georgwaechter's picture

Structure for Bezier curves

Hello,

in my private math library i have structures for calculating bezier curves. I think this could be useful for OpenTK too, or? Within my personal projekt i use these structures to calculate and draw bezier curves with OpenGL.

I have one structure for quadric bezier curves, one structure for cubic bezier curves and one struct for bezier curves with any count of anchor points.

georg


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the Fiddler's picture

Nice, thanks :)

2) Makes sense. I'd suggest a pattern like this, though:

private List<Vector2> points = new List<Vector2>();
 
/// <summary>Gets the points of this curve.</summary>
/// <remarks>The first point and the last points represent the anchor points.</remarks>
public IList<Vector2> Points
{
    get { return (IList<Vector2>)points; }
}

The main reason is that this helps keep the internal state consistent. If the user was able to say curve.Points = null, you'd have to guard against null references every time you used the property.

This still allows you to add and remove points:

Vector2 point = new Vector2();
BezierCurve curve = new BezierCurve();
curve.Points.Add(point);    // works
curve.Points.Clear();
curve.Points = null;        // error

What do you think?

georgwaechter's picture

In reality i anyway should check for null in all functions, because a line like
private List<Vector2> points = new List<Vector2>();
is not allowed within structures. An alternative would be to switch to a class ...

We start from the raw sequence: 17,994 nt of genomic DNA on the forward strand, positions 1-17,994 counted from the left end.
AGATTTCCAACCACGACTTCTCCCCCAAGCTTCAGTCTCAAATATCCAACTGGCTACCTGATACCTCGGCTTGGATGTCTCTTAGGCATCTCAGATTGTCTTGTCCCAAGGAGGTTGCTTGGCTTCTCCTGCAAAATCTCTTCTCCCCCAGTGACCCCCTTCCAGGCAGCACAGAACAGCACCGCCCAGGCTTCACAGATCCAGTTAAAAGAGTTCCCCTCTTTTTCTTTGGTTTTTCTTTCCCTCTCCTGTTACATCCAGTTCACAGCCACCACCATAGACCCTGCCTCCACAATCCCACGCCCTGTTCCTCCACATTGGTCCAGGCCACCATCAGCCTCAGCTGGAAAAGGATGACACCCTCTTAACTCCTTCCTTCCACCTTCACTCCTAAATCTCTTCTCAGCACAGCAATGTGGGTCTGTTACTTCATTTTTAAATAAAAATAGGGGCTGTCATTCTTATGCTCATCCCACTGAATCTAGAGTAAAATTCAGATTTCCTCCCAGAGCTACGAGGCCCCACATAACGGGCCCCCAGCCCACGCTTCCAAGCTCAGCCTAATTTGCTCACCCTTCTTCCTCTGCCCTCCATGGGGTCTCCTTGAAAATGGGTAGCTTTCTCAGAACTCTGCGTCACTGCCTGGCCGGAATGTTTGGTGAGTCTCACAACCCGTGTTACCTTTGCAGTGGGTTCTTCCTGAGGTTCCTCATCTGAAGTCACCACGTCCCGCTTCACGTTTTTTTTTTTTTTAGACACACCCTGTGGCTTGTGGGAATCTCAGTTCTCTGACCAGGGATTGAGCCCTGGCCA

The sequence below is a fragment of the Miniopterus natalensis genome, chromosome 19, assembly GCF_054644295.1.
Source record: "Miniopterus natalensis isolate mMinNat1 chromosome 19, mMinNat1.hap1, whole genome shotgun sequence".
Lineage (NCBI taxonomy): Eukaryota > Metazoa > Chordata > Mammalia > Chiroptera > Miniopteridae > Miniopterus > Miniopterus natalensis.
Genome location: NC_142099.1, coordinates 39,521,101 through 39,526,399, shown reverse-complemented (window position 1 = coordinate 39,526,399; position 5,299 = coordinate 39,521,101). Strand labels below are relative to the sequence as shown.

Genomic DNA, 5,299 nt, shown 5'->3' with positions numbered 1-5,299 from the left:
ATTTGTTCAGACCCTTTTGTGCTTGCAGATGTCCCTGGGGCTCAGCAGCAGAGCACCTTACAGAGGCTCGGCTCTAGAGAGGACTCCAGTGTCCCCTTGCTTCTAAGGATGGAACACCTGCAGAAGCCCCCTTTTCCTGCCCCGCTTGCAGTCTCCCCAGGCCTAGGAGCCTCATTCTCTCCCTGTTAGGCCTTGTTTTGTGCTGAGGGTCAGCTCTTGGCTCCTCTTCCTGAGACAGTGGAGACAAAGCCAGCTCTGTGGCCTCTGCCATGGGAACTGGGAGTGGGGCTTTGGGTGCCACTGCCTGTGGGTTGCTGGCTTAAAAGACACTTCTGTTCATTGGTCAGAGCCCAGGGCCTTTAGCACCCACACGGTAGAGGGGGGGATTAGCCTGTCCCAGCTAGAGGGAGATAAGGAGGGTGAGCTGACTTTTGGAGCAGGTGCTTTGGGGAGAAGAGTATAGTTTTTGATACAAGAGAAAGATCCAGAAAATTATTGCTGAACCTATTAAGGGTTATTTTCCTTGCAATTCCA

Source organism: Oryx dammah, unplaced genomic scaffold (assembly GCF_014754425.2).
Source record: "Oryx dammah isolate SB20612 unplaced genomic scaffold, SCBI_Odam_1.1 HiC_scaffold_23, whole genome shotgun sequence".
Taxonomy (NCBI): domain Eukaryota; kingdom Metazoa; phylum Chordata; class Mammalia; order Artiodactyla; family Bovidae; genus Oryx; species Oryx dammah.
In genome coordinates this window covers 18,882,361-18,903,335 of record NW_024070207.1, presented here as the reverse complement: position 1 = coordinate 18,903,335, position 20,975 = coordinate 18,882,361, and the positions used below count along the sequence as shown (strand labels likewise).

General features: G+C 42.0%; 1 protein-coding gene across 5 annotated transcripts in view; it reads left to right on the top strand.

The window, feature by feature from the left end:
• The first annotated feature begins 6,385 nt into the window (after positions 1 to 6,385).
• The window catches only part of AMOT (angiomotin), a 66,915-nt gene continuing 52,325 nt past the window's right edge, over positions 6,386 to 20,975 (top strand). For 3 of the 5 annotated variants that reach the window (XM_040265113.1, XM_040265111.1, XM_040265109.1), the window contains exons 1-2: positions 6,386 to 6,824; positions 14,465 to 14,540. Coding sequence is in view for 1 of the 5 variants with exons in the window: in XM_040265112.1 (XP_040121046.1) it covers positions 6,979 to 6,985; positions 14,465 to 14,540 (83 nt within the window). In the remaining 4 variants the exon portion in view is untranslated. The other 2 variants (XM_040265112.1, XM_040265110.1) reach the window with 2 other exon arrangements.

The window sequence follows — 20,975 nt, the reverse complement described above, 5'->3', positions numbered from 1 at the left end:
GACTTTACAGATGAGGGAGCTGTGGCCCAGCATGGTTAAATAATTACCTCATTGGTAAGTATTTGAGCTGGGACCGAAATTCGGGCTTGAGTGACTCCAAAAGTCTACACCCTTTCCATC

1) using IEnumerable now implies, that we have to copy the specified list always ... but thats no real problem

the Fiddler's picture

No need, just make sure points are always initialized in the constructor.

1) True. I think it's good design to always copy though, because it avoids nasty surprises:

List<Vector2> points = new List<Vector2>();
points.Add(new Vector2());
points.Add(new Vector2());
 
BezierCurve curve = new BezierCurve(points);
points.Clear();
Console.WriteLine(curve.Points.Length.ToString());
// If the constructor does not copy, curve.Points.Length is now 0.
// An outside change has influenced the internals of BezierCurve,
// which is dangerous. No such problems if the constructor always copies.
georgwaechter's picture

Ok i made all changes. But there is yet the theoretical chance of null-reference-exceptions, because anybody could call the default ctor of the struct, that initializes all fields to 0 or null.

BezierCurve b = new BezierCurve();
b.Points.Add(new Vector2()); // exception

For that reason i added a setter for the property Points:

set { if (value != null) points = value; }

Additionally i made a few performance optimizations within the loops to reduce redundant calculations.

Here is the patch: http://trackplanner.de/files/BezierPatch.patch

the Fiddler's picture

Thanks, I've applied it to my working copy and it looks good, I'll play with it a bit and commit it.

iliak's picture

Just a little precision about the order of the control points :

/// <summary>
/// Draws a Bezier curve
/// </summary>
/// <param name="point1">Starting point</param>
/// <param name="point2">ending point</param>
/// <param name="control1">First control point</param>
/// <param name="control2">Second control point</param>
public void BezierCurveTo(Point point1, Point point2, Point control1, Point control2)
{
	Vector2[] points = new Vector2[]
	{
		new Vector2(point1.X, point1.Y),
		new Vector2(control1.X, control1.Y),
		new Vector2(control2.X, control2.Y),
		new Vector2(point2.X, point2.Y),
	};
	BezierCurve curve = new BezierCurve(points);
 
	int resolution = 50; // The number of points in the bezier curve
	Vector2 pos = Vector2.One;
	for (int p = 0; p <= resolution; p++)
	{
		pos = curve.CalculatePoint((float)p / (float)resolution);
		GL.Vertex2(pos.X, pos.Y);
	}
}

Like in OpenGL, it would be a nice addon to have the following "targets" : Normal, Texture, Color